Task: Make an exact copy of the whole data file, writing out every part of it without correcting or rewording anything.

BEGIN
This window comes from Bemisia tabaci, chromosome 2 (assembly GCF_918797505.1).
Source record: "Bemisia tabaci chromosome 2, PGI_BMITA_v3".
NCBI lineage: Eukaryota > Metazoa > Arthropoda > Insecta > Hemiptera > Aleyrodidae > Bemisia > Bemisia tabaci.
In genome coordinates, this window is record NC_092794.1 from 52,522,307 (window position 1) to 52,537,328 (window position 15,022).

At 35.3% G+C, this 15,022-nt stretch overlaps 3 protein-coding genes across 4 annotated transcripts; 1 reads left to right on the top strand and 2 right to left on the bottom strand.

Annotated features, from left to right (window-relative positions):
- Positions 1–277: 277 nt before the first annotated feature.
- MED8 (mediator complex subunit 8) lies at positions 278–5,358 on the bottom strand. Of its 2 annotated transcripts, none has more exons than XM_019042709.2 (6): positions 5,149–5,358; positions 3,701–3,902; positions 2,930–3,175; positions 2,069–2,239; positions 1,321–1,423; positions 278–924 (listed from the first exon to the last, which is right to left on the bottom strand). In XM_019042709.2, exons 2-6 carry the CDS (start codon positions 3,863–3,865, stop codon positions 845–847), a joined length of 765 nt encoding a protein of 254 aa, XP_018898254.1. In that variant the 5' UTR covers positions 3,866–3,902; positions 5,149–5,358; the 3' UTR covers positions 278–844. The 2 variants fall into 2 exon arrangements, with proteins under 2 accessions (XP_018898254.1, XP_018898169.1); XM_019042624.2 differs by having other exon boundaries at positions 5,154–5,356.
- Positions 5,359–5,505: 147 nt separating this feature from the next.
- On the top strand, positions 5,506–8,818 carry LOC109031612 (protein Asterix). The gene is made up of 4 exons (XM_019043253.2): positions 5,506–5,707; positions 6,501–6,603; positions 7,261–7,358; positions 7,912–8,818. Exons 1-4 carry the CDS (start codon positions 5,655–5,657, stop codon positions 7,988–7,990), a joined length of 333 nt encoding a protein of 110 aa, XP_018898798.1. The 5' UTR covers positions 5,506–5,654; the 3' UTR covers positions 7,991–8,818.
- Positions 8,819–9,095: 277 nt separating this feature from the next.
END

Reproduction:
This window comes from Bemisia tabaci, chromosome 2 (assembly GCF_918797505.1).
Source record: "Bemisia tabaci chromosome 2, PGI_BMITA_v3".
NCBI lineage: Eukaryota > Metazoa > Arthropoda > Insecta > Hemiptera > Aleyrodidae > Bemisia > Bemisia tabaci.
In genome coordinates, this window is record NC_092794.1 from 52,522,307 (window position 1) to 52,537,328 (window position 15,022).

At 35.3% G+C, this 15,022-nt stretch overlaps 3 protein-coding genes across 4 annotated transcripts; 1 reads left to right on the top strand and 2 right to left on the bottom strand.

Annotated features, from left to right (window-relative positions):
- Positions 1–277: 277 nt before the first annotated feature.
- MED8 (mediator complex subunit 8) lies at positions 278–5,358 on the bottom strand. Of its 2 annotated transcripts, none has more exons than XM_019042709.2 (6): positions 5,149–5,358; positions 3,701–3,902; positions 2,930–3,175; positions 2,069–2,239; positions 1,321–1,423; positions 278–924 (listed from the first exon to the last, which is right to left on the bottom strand). In XM_019042709.2, exons 2-6 carry the CDS (start codon positions 3,863–3,865, stop codon positions 845–847), a joined length of 765 nt encoding a protein of 254 aa, XP_018898254.1. In that variant the 5' UTR covers positions 3,866–3,902; positions 5,149–5,358; the 3' UTR covers positions 278–844. The 2 variants fall into 2 exon arrangements, with proteins under 2 accessions (XP_018898254.1, XP_018898169.1); XM_019042624.2 differs by having other exon boundaries at positions 5,154–5,356.
- Positions 5,359–5,505: 147 nt separating this feature from the next.
- On the top strand, positions 5,506–8,818 carry LOC109031612 (protein Asterix). The gene is made up of 4 exons (XM_019043253.2): positions 5,506–5,707; positions 6,501–6,603; positions 7,261–7,358; positions 7,912–8,818. Exons 1-4 carry the CDS (start codon positions 5,655–5,657, stop codon positions 7,988–7,990), a joined length of 333 nt encoding a protein of 110 aa, XP_018898798.1. The 5' UTR covers positions 5,506–5,654; the 3' UTR covers positions 7,991–8,818.
- Positions 8,819–9,095: 277 nt separating this feature from the next.